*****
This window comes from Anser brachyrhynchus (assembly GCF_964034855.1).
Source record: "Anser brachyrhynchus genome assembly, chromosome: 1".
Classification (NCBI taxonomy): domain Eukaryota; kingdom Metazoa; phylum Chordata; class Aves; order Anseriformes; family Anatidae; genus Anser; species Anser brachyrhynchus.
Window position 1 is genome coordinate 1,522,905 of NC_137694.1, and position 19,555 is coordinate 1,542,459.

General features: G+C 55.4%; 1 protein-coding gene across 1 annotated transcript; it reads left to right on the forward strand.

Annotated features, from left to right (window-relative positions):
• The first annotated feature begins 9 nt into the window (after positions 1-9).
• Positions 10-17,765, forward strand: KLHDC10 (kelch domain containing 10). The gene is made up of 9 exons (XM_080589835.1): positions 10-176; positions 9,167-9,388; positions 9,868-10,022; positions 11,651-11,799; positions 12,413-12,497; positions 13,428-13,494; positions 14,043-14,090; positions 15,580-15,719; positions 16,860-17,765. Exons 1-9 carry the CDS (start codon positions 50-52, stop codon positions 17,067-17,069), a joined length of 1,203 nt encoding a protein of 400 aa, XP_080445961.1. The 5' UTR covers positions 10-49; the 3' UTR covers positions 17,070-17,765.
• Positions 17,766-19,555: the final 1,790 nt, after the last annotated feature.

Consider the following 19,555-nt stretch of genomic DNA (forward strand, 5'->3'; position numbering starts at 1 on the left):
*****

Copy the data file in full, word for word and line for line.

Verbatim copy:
This window comes from Anser brachyrhynchus (assembly GCF_964034855.1).
Source record: "Anser brachyrhynchus genome assembly, chromosome: 1".
Classification (NCBI taxonomy): domain Eukaryota; kingdom Metazoa; phylum Chordata; class Aves; order Anseriformes; family Anatidae; genus Anser; species Anser brachyrhynchus.
Window position 1 is genome coordinate 1,522,905 of NC_137694.1, and position 19,555 is coordinate 1,542,459.

General features: G+C 55.4%; 1 protein-coding gene across 1 annotated transcript; it reads left to right on the forward strand.

Annotated features, from left to right (window-relative positions):
• The first annotated feature begins 9 nt into the window (after positions 1-9).
• Positions 10-17,765, forward strand: KLHDC10 (kelch domain containing 10). The gene is made up of 9 exons (XM_080589835.1): positions 10-176; positions 9,167-9,388; positions 9,868-10,022; positions 11,651-11,799; positions 12,413-12,497; positions 13,428-13,494; positions 14,043-14,090; positions 15,580-15,719; positions 16,860-17,765. Exons 1-9 carry the CDS (start codon positions 50-52, stop codon positions 17,067-17,069), a joined length of 1,203 nt encoding a protein of 400 aa, XP_080445961.1. The 5' UTR covers positions 10-49; the 3' UTR covers positions 17,070-17,765.
• Positions 17,766-19,555: the final 1,790 nt, after the last annotated feature.

Consider the following 19,555-nt stretch of genomic DNA (forward strand, 5'->3'; position numbering starts at 1 on the left):